Deep in the bowels of the Barbican lies a show which defies categorisation. Comedy or tragedy? Musical theatre or performance art? The Devil and Mister Punch makes and breaks stage conventions with every strike of Punch’s bat.
One of the strengths of this show is in its conception – the narrative relentlessly highlights the sheer horror of Mister Punch’s deeds. We are enticed by the beautifully-crafted puppet world to accept the action as children’s entertainment, until emphatic cries of ‘murder!’ and avid drum-beating force us to realise the atrocities committed. Punch kills three people, including two members of his own family, just to get them to shut up. That’s the way to do it.
On sheer craftsmanship in their musical performances, Improbable Theatre Company cannot be faulted. Saskia Lane gave a truly virtuosic display on the double bass, with enthralling extended solos. The entire ensemble joined in with genuinely gripping musical passages – this is no rag-tag bunch of actor-musicians, they provide an enchanting devised score expertly executed. My one major gripe was with the occasional songs which both stopped the action and failed to make comment on it. Reminiscent of Sufjan Stevens in their vocal delivery and wistful outlook, these songs were perfectly lovely in themselves – however they were to all intents and purposes irrelevant and irritating in the context of the show.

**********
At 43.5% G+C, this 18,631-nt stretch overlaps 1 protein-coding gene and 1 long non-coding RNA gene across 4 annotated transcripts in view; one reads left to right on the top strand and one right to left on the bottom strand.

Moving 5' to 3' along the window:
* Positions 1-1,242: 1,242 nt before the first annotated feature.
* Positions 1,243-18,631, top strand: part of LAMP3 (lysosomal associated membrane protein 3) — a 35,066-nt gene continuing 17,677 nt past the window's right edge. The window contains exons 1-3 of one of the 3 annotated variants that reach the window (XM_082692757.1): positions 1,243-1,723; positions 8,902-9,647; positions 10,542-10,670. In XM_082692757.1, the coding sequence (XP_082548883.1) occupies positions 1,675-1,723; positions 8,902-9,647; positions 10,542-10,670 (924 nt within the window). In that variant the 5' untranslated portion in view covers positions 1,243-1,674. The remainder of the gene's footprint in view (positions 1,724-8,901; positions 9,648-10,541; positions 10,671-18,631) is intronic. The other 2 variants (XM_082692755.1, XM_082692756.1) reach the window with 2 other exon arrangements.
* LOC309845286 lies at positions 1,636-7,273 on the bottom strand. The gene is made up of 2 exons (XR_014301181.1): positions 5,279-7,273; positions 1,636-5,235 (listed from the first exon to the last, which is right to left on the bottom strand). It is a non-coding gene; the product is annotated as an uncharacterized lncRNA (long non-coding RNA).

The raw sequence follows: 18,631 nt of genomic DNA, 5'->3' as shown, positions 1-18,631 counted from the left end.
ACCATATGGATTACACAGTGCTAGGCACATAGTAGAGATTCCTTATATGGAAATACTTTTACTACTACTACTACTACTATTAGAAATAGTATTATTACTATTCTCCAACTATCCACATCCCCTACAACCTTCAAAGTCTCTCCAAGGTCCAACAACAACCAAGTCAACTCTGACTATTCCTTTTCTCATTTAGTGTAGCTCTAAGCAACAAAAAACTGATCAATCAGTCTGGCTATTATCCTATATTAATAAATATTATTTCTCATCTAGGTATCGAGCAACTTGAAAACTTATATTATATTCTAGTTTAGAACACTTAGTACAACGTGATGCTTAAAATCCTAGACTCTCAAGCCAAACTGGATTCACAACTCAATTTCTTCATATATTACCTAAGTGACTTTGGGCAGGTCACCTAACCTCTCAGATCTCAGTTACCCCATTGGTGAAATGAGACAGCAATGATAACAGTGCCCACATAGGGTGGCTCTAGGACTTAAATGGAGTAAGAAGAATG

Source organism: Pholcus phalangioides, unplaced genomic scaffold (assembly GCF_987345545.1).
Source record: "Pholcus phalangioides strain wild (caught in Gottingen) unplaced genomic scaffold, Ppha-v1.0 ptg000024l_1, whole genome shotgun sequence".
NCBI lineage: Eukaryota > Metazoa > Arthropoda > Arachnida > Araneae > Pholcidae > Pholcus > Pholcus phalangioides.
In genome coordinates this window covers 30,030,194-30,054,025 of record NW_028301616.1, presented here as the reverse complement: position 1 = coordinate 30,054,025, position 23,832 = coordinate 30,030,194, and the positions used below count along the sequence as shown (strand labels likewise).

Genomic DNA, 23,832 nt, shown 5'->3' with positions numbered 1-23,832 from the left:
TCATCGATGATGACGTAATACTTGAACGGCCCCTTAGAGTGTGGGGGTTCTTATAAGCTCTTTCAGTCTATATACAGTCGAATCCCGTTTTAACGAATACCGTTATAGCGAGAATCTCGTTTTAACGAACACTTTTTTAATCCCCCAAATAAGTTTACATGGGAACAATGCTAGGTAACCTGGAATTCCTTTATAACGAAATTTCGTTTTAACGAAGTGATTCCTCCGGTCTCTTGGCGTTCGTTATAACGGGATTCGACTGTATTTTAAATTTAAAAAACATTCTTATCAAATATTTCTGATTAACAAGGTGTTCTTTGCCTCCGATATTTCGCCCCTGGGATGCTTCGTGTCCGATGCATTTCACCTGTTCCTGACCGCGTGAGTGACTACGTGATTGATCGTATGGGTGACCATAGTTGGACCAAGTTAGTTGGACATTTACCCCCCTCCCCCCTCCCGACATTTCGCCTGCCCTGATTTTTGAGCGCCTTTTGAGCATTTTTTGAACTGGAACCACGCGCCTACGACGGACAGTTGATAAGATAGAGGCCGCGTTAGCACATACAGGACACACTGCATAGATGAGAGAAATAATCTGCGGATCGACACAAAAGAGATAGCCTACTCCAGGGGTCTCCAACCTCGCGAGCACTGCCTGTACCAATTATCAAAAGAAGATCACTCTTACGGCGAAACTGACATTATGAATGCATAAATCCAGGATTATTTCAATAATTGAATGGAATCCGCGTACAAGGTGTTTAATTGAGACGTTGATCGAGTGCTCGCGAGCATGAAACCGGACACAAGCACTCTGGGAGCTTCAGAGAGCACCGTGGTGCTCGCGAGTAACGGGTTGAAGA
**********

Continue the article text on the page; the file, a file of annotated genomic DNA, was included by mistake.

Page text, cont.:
There were some astounding displays of sheer physicality from lead player Nick Haverson, including an incredibly convincing transformation from man to monkey and back again with both humour and deep sadness. Haverson’s knack for marrying showmanship with gravity carried Punch’s tragicomedy, and raised the piece from a string of vaudeville acts to a poignant commentary on the nature of performance, the mask and the face, and on the death of traditional puppetry.
This is not a show for children, as the naked Germans and penis-monsters can attest (it’s OK if it’s a puppet… right?). Similarly it is not for those seeking out-and-out comedy, laden as it is with stodgy pregnant pauses. To use a popular entertainment form for serious theatrical purposes was brave, but in this case Improbable perfectly balanced the two, giving an intellectually stimulating yet entertaining evening.